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post #11 of 12
Quote:
Originally Posted by abbydj View Post

Update: the first peafowl to hatch is doing really well. The second peafowl came out if their shell and was rolling around in the incubator...it looks like it has a swollen stomach or the yolk didn't get sucked into it's stomach...is that a mushy peachick? It does seems to leak out a small amount of yolk. Is there a way to help this?


​I have never had one with the yolk not absorbed, but I did a quick search and it looks like it will most likely finish aborbing it. Try to limit it's movement so it doesn't rupture the sac. I would put a dab of triple antibiotic ointment on it, not the kind with pain reliever though.

1 wonderful husband, 1 terrific son, 2 dogs, 7 cats, 3 guineas, 5 chickens, 1 tough turkey....RIP Turtee (2005-8/28/2015), and 46 spoiled Peacocks.

 "Life is Good"

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1 wonderful husband, 1 terrific son, 2 dogs, 7 cats, 3 guineas, 5 chickens, 1 tough turkey....RIP Turtee (2005-8/28/2015), and 46 spoiled Peacocks.

 "Life is Good"

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post #12 of 12
Quote:
Originally Posted by abbydj View Post

Update: the first peafowl to hatch is doing really well. The second peafowl came out if their shell and was rolling around in the incubator...it looks like it has a swollen stomach or the yolk didn't get sucked into it's stomach...is that a mushy peachick? It does seems to leak out a small amount of yolk. Is there a way to help this?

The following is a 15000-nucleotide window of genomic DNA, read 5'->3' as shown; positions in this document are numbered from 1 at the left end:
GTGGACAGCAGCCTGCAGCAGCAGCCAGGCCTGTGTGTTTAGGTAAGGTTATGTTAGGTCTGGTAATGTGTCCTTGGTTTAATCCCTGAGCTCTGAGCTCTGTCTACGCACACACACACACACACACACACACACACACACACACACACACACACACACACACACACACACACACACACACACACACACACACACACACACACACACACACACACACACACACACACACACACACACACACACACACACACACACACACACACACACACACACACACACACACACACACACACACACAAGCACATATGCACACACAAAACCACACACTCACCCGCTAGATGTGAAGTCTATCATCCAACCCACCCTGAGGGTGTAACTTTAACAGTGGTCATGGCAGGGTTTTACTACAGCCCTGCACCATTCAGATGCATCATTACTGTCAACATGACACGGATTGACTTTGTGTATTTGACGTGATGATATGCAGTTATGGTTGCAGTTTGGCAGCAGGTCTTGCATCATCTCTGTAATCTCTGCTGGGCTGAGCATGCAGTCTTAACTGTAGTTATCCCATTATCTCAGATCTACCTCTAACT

Quote:
Originally Posted by DylansMom View Post
 


​I have never had one with the yolk not absorbed, but I did a quick search and it looks like it will most likely finish aborbing it. Try to limit it's movement so it doesn't rupture the sac. I would put a dab of triple antibiotic ointment on it, not the kind with pain reliever though.

 

I've had a few this year with really big bellies and varying degrees of leftover yolk and even not quite closed navels -- probably relates to some temperature issue in my equipment and turned up more in the chicks that were hatching early.  I still suspect infection/contamination as a contributing factor in some of them -- it seems to happen less when I am really stringent on the hygiene and how I handle the eggs.

 

@DylansMom is right, it should still be okay -- all of mine pulled through except one.  I have started using EnteDerm on the extra big bellied ones, and I think it is helping.  I gently rub it all over the belly as well as the navel.  It's a prescription-only ointment that I had left over from treating the dog (post-surgical), and I am going to ask my vet to send me some more for peachicks.  The EnteDerm also has some steroid in it.  Triple antibiotic ointment should also work.

 

In mine, that opening sealed up (sometimes with leftover yolk) and the chicks gradually did better.  One of them splayed, perhaps due to the size of the belly.  Leaving them in the hatcher with temps still fairly high, rather than transferring to the brooder also gave them more time to come around.  Not having friends (other, more mobile chicks) gave them time to heal and develop.

 

Good luck, and keep us posted!  Pictures are great, we :love pictures, especially chick pix!

-- The Accidental Peahen
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-- The Accidental Peahen
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